Often the key to great troubleshooting is experience, and never give up – even when the situation feels impossible to resolve.
One skill that will help you get better at troubleshooting is the habit of Situational Awareness. This is a concept used in tactical combat, and it plays a key role in enabling individuals to make appropriate decisions in dangerous situations.
According to the National Academies of Sciences, Engineering and Medicine, “Situation awareness is the perception of the elements in the environment within a volume of time and space, the comprehension of their meaning, and the projection of their status in the near future.”
In a customer service role, it’s rare that you will find yourself in any real physical danger. But being able to read a situation quickly and decide what to do is crucial for keeping customers happy – and ensuring they don’t quit your business.
The goal is to increase your powers of observation of what is happening around you. Then you can more accurately predict a likely chain of events before it happens, and come across as incredibly prepared and proactive.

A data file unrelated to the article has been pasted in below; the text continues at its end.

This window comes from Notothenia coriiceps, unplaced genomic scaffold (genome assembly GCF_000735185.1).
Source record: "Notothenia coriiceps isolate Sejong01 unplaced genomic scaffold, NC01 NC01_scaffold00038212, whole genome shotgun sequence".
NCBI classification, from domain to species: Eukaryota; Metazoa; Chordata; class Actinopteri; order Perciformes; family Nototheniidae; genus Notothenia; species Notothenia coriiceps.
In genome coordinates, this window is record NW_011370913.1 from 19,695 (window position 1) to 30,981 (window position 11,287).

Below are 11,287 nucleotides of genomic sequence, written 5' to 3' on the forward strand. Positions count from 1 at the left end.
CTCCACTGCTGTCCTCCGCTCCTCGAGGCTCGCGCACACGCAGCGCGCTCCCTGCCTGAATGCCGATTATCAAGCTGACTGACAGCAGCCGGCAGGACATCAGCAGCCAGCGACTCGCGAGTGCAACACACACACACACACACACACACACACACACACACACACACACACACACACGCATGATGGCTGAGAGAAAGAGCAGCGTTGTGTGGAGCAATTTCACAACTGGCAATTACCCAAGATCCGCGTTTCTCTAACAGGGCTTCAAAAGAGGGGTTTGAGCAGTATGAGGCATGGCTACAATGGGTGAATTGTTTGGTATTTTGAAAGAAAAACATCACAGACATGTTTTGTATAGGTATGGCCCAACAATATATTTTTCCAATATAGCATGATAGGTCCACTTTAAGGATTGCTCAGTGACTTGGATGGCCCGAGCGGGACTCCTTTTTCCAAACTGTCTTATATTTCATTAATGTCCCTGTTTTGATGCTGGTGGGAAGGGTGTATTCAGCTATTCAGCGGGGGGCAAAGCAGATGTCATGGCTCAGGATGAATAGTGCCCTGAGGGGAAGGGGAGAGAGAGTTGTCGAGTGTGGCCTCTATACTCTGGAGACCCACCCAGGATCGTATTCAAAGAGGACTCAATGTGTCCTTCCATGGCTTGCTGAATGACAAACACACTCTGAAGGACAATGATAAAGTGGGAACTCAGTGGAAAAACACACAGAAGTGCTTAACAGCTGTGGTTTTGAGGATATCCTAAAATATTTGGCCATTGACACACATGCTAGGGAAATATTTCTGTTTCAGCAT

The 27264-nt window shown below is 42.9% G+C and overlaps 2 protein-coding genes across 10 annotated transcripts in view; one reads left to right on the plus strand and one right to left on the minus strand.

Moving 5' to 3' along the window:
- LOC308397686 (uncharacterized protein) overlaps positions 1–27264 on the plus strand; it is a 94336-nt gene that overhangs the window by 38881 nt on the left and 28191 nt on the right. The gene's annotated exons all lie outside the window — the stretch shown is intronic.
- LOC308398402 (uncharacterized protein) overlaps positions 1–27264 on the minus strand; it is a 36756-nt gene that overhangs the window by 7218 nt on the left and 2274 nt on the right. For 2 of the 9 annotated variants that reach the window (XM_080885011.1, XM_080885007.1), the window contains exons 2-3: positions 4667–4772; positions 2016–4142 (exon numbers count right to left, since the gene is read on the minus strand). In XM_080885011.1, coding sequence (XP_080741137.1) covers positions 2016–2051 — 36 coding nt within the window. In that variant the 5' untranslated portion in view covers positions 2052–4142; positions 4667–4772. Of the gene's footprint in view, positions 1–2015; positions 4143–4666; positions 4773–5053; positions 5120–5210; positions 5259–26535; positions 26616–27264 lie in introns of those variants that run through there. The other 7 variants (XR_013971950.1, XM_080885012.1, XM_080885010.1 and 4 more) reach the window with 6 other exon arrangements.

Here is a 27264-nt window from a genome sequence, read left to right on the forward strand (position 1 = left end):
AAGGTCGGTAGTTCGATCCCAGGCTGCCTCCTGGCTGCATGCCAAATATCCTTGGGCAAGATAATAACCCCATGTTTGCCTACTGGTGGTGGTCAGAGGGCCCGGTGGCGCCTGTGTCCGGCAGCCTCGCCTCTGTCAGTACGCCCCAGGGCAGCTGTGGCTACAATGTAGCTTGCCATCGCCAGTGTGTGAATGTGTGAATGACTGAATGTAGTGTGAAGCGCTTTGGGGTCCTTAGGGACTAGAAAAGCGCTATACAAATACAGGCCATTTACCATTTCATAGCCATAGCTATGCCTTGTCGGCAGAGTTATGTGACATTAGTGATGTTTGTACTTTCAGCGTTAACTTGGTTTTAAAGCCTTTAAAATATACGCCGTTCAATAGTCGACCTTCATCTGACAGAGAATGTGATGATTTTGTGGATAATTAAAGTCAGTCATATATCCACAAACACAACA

Ask yourself – what would I expect to see in this situation? Is the reality different to what I would normally expect to see? Practice thinking of possible scenarios and imagining what you would do to handle each situation, and then when the time comes you won’t be caught off-guard.
We all know that we need to have patience, but it’s not just about waiting passively for something to happen. It’s an active, mindful state we can all cultivate more in our lives. Patience is the ability to deliberately wait until the right moment to make your move – knowing that timing is often everything.
Unfortunately, many parts of being in a customer service role can be tedious and test our patience – especially if you’re hearing the same problems every single day. It’s tempting to rush through the job, and focus on targets instead of helping people.
Patience depends on remembering that every customer is unique and deserves your careful attention. “The two most powerful warriors are patience and time,” said Leo Tolstoy, the famous Russian author and intellectual.
Having patience means resisting the urge to rush towards a resolution, and instead accepting the natural flow of events as they happen. Exercising patience is how you create true customer satisfaction and loyalty.